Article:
ON PETITION FOR WRIT OF CERTIORARI TO THE UNITED STATES COURT OF APPEALS FOR THE NINTH CIRCUIT.
Respondent, a rector and dean of a church day school, was tried and convicted in state court of sexually molesting a 5-year-old student. At trial, respondent objected to testimony by the parent of another child who claimed to have been molested 20 years previously. His objection was based on Cal. Evid. Code Ann. § 352 (West 1966). On direct appeal, he pursued his evidentiary objection and requested the appellate court to find that the error was a "miscarriage of justice" under the California Constitution. California applies this provision in determining whether or not an error was harmless. People v. Watson, 46 Cal. 2d 818, 299 P.2d 243 (1956). The California Court of Appeal found the error harmless and affirmed respondent's conviction. People v. Henry, No. CR23041 (2d Dist. 1990), App. D to Pet. for Cert. 6.
Respondent then filed a petition for writ of habeas corpus in federal court, alleging that the evidentiary error amounted to a denial of due process under the United States Constitution. The District Court granted the petition and the Court of Appeals for the Ninth Circuit affirmed. Henry v. Estelle, 33 F.3d 1037 (1994). The court held that respondent had exhausted his state remedies even though he had not claimed a violation of any federal constitutional right in the state proceedings:
"In his direct appeal in state court, Henry did not label his claim a federal due process violation; he argued rather that Hackett's testimony was erroneously admitted because irrelevant and inflammatory, and that its admission resulted in a 'miscarriage of justice' under the California Constitution. . . . However, to state a federal due process claim it is not necessary to invoke 'the talismanic phrase "due process of law"' or cite 'book and verse on the federal constitution'. . . ." Id., at 1040 (citations omitted).
In Picard v. Connor, 404 U.S. 270, 275, 30 L. Ed. 2d 438, 92 S. Ct. 509 (1971), we said that exhaustion of state remedies requires that petitioners "fairly present" federal claims to the state courts in order to give the State the "'opportunity to pass upon and correct' alleged violations of its prisoners' federal rights" (some internal quotation marks omitted). If state courts are to be given the opportunity to correct alleged violations of prisoners' federal rights, they must surely be alerted to the fact that the prisoners are asserting claims under the United States Constitution. If a habeas petitioner wishes to claim that an evidentiary ruling at a state court trial denied him the due process of law guaranteed by the Fourteenth Amendment, he must say so, not only in federal court, but in state court. Accord, Anderson v. Harless, 459 U.S. 4, 74 L. Ed. 2d 3, 103 S. Ct. 276 (1982).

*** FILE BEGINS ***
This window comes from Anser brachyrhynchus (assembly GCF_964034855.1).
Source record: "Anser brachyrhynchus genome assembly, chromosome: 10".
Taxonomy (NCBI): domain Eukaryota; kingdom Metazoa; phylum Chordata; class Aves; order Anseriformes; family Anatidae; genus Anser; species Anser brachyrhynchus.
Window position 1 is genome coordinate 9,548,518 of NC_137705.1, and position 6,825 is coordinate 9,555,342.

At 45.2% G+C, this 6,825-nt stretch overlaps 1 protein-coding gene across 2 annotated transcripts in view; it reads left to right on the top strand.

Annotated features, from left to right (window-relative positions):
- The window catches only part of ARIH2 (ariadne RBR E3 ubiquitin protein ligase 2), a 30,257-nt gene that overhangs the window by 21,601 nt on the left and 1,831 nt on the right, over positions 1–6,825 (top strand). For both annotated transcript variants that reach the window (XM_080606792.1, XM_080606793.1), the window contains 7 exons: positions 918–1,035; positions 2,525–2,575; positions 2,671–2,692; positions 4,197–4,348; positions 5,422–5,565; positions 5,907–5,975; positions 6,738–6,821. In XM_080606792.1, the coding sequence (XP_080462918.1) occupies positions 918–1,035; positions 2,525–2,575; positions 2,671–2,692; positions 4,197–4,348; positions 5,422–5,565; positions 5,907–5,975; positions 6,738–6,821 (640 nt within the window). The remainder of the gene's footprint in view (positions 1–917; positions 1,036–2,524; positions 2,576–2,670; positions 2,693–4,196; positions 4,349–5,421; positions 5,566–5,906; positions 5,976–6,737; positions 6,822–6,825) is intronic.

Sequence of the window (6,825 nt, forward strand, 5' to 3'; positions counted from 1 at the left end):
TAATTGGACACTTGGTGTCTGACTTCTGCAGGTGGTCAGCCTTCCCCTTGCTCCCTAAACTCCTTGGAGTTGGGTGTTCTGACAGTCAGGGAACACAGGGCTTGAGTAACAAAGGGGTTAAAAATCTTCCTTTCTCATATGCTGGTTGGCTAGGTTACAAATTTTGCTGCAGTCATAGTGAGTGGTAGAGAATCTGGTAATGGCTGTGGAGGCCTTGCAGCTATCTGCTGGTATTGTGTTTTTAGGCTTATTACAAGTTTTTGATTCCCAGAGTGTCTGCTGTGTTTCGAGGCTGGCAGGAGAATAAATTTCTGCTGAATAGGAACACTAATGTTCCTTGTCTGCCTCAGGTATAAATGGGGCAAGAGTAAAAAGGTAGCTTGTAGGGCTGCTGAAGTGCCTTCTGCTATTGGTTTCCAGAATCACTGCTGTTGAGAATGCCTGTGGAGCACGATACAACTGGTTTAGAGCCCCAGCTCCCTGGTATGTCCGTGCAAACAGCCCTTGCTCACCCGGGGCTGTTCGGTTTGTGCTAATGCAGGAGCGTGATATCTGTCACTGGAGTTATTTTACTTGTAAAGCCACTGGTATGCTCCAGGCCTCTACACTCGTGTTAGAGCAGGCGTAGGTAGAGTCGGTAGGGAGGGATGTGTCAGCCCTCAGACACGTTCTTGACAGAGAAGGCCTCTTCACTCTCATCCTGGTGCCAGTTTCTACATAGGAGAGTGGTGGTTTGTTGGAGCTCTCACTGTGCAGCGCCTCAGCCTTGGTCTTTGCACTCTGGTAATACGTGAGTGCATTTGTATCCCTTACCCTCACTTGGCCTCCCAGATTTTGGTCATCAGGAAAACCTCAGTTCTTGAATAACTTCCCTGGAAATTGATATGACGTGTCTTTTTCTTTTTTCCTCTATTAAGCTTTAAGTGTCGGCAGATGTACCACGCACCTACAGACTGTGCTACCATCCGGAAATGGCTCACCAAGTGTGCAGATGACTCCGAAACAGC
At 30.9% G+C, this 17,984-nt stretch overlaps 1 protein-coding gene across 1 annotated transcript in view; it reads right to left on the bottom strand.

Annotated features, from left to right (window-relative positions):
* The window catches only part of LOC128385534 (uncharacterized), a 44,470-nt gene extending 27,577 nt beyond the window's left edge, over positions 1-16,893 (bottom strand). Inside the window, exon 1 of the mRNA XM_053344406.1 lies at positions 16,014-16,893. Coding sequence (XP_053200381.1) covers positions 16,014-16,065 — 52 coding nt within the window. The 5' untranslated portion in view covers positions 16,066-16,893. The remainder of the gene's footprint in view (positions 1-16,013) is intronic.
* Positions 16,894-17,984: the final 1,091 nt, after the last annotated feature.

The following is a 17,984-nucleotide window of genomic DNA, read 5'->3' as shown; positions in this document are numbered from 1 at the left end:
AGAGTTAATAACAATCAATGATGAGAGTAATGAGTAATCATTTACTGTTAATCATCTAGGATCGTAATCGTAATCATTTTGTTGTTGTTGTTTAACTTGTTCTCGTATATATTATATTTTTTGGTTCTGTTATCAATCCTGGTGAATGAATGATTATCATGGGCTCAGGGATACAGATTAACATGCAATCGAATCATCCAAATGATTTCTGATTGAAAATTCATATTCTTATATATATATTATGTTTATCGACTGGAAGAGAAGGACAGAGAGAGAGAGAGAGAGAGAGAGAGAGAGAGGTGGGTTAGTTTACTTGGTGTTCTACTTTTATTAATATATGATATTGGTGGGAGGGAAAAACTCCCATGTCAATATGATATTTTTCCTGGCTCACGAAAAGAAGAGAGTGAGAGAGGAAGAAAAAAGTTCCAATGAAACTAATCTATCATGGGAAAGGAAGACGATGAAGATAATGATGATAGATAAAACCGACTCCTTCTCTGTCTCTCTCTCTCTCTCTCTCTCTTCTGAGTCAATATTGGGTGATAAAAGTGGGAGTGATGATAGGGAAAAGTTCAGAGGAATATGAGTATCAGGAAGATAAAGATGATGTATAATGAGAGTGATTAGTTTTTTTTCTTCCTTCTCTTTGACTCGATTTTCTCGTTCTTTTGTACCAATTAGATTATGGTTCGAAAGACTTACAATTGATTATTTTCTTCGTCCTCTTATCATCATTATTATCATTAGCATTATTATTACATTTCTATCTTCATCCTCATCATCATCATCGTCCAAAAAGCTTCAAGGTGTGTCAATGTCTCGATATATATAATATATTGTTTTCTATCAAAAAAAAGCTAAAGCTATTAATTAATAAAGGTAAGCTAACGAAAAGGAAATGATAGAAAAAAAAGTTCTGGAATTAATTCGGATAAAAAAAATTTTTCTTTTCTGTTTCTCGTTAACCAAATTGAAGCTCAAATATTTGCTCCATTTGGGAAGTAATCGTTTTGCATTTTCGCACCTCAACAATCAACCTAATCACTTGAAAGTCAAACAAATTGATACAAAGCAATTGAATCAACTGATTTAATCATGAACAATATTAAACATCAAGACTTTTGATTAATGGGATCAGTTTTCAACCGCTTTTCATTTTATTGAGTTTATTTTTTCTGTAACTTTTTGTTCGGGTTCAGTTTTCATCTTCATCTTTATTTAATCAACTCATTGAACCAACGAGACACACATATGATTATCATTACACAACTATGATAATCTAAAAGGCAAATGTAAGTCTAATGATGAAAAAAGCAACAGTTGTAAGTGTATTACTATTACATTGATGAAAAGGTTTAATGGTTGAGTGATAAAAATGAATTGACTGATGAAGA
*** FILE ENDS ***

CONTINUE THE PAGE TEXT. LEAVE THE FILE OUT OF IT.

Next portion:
Picard and Harless control the outcome in this case. Respondent did not apprise the state court of his claim that the evidentiary ruling of which he complained was not only a violation of state law, but denied him the due process of law guaranteed by the Fourteenth Amendment. The failure is especially pronounced in that respondent did specifically raise a due process objection before the state court based on a different claim--that the pleading was uncertain as to when the offense occurred. App. D to Pet. for Cert. 8. The California Court of Appeal analyzed the evidentiary error by asking whether its prejudicial effect outweighed its probative value, not whether it was so inflammatory as to prevent a fair trial. 33 F.3d at 1046. As recognized by dissenting Judge Brunetti, those standards are no more than "'somewhat similar,'" id., at 1047, not "virtually identical" as claimed by JUSTICE STEVENS. Post, at 6. Both Picard and Harless emphasized that mere similarity of claims is insufficient to exhaust. Picard, supra, at 276; Harless, supra, at 6. The state court, when presented with respondent's claim of error under the California Evidentiary Code, understandably confined its analysis to the application of state law.
Accordingly, the petition for a writ of certiorari is granted and the judgment of the Court of Appeals is
JUSTICE SOUTER, with whom JUSTICE GINSBURG and JUSTICE BREYER join, concurring in the judgment.
I concur in the judgment because respondent's "miscarriage of justice" claim in state court was reasonably understood to raise a state law issue of prejudice, not a federal issue of due process. Consequently, no federal claim was "fairly presented to the state courts" within the meaning of Picard v. Connor, 404 U.S. 270, 275, 30 L. Ed. 2d 438, 92 S. Ct. 509 (1971).
JUSTICE STEVENS, dissenting.
Today's opinion sets forth a new rule of law that is a substantial departure from our precedents. In my opinion, it is unwise for the Court to announce a new rule without first hearing argument on the issue. The Court's opinion is especially distressing because it creates an exacting pleading requirement that serves no legitimate purpose in our habeas corpus jurisprudence.
In Picard v. Connor, 404 U.S. 270, 30 L. Ed. 2d 438, 92 S. Ct. 509 (1971), after full briefing and argument, the Court issued an opinion carefully explaining the rule that a state prisoner must exhaust his state-court remedies before applying for a federal writ of habeas corpus. We held that the exhaustion requirement is satisfied when "the federal claim has been fairly presented to the state courts." Id., at 275. We made it clear, however, that the prisoner need not place the correct label ...